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Response to anonymous note and invitation to dialogue - Message from Chief Diversity Officer

Dear Bethel family,

As many of you now know, some person or persons slipped notes under the office doors of some faculty in AC 3d floor. The notes expressed strong and urgent opinion around Black Lives Matter and illegal immigration.

For the purposes of this letter I’m going to assume the sincerity of the author(s) and that this is not an expression of a growing trend in American culture of getting viral attention or profit through the manufacture of outrage (see the Tucker Max story in the documentary, “(Dis)Honesty--The Truth About Lies”).

Each of us has the right, indeed perhaps the duty, to stand up and make our voices heard about challenging issues. Unfortunately, too often this is done in non-constructive and harmful ways (whether intended or not).

Is undocumented immigration a challenge? Yes. Are there challenging issues pertaining to race in America? Absolutely. But the anonymous statement contained very negative, exclusionary language and a spirit deeply hurtful to people in our Bethel community. One group that in the U.S. has been reduced to a despised, dehumanized, unwanted other (“illegal immigrants”) is used ostensibly (via their deportation) to help another historically devalued group (black people) who also appears in terms and assumptions very other. 

Students who take such Bethel courses as “Christianity and Western Culture” or the humanities course “Western Humanity in Christian Perspective” explore complex questions around the relationship between Christians and culture in order to understand why and how Christians in differing social-cultural circumstances have continued to divide into numerous expressions, sects, and even whole new religious alternatives.

Too often these differences have led to animosity and prejudice, and still further to acts of terrible injustice and violence contrary to the teachings and ministry of the Lord we claim to love and serve. For among our foundational Christian principles are that we are never to treat anyone except as we would want to be treated, that the proof that we love God is love for our neighbor, and that “neighbor” must include those who are outside of our group and are (but should not be) “other” in our hearts.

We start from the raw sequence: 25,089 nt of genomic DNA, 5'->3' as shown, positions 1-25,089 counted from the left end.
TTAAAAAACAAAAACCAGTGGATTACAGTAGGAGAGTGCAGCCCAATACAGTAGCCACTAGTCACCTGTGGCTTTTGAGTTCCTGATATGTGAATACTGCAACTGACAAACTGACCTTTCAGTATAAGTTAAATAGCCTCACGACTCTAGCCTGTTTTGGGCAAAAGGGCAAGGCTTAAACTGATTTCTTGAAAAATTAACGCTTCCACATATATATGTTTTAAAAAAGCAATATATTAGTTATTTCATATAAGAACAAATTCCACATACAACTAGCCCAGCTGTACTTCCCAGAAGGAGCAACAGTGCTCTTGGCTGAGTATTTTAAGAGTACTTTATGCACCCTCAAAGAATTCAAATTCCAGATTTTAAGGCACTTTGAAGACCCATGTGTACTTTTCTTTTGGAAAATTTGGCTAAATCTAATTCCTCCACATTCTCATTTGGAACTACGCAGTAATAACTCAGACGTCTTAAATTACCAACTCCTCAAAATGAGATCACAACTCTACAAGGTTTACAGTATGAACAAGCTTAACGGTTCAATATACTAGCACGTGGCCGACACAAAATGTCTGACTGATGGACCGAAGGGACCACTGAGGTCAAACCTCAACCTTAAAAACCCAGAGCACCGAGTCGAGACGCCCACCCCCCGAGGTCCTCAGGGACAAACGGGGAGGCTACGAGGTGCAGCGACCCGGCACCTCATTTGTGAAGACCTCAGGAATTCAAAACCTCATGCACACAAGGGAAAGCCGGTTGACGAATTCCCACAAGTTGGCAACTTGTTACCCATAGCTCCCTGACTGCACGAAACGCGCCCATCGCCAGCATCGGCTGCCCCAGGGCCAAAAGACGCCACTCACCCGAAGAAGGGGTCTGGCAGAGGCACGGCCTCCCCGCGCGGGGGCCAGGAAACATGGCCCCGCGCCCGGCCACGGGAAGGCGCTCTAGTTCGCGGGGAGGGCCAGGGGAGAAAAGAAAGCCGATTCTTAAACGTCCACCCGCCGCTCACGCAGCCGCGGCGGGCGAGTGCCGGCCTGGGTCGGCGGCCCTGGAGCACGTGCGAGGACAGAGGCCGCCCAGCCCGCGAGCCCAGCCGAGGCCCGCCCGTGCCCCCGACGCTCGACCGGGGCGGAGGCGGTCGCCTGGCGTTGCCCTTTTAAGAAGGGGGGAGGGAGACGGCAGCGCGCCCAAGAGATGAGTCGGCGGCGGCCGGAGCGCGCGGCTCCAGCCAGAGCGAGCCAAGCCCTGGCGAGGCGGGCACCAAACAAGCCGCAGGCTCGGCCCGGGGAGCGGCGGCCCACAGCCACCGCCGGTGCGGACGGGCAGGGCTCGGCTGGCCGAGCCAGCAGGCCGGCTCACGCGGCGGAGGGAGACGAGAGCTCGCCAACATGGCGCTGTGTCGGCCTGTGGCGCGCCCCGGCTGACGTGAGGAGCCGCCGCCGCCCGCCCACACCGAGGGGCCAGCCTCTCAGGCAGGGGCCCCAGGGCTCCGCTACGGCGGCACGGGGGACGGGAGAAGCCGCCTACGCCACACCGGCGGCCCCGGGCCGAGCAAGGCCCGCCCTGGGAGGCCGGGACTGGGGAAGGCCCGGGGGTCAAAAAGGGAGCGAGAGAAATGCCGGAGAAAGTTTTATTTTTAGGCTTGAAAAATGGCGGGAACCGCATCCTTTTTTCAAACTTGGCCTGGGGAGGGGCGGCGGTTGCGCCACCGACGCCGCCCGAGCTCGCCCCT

Just as every one of us was once rebellious and undeserving to be included in the family of God, but through Christ have been forgiven, loved, and adopted into God’s family, so too we are to model love, forgiveness, and inclusion to those outside of our family or group. Put simply, Christianity is supposed to end otherness--racial, immigrant, or otherwise. If we cannot or will not do this then there is truly nothing remarkable about Christianity. For Christ himself said: “If you love only those who love you, what credit do you have? Even non-believers can do that.”

Bethel University seeks to model a learning, living, and working community where we can approach differences in a Christ-like spirit of love and understanding as those who are called to be salt and light, and are singled out by Christ as blessed for being peacemakers for the kingdom of God. Jesus said that our unity and love for one another as those who claim to be Christ-followers was the evidence that God sent Christ into the world to save and transform it.

If you have concerns and disagreements, I urge you to find a way to engage others outside of the relative safety and confirmations of your group in an open, constructive, and accountable spirit of true dialogue, not in anonymous notes, not from the safety of social media, not in-groups, or any other one-way method that starts a fire that burns others but keeps you at a safe distance.

Here is what I strongly recommend:

  • Work with professors, students, pastoral leaders, and others to create opportunities for you to be involved in actual dialogue with people who are different from you and think differently. Everyone (and I mean everyone) involved should be prepared to be on a learning curve. Our larger culture of public speeches, debates, rallies, commentary, opinion, apologetics, social media bombs, and yes, anonymous statements, is the antithesis to dialogue. In other words, dialogue is not something that people in mixed group settings are likely to be very good at.
  • Pray, pray, pray. We can do our sincere best, but only God can do what God can do, and we need God in this desperately.
  • Be humble and committed to knowing one another and forming relationships in dialogue with those who are different from you. Such a process (and this takes time face-to-face) allows the possibility of our becoming more human to each other, and as a result can allow us to engage differences more constructively, with mutual benefit in mind as opposed to zero-sum game. This too would be counter to much in U.S. culture.
  • Pray and ask God’s grace, wisdom, courage, and strength to commit to be reconcilers and peacemakers across the many and vast differences that divide and harm humanity and grieve the heart of God. And don’t be surprised if God asks you to do such crazy things as sacrificing your comforts and comfort zones to follow He who had no place to lay his head, or to die to yourself for the good of others different from you, or to put to death the endless justifications you will come up with for not engaging in this work.
  • Email me if you are interested in starting a dialogue group. I’d be happy to be a resource and partner.

To God’s glory and our neighbors’ good,

Ruben

 

Ruben Rivera, Ph.D.

Chief Diversity Officer

Associate Professor of History

Bethel University

St. Paul, MN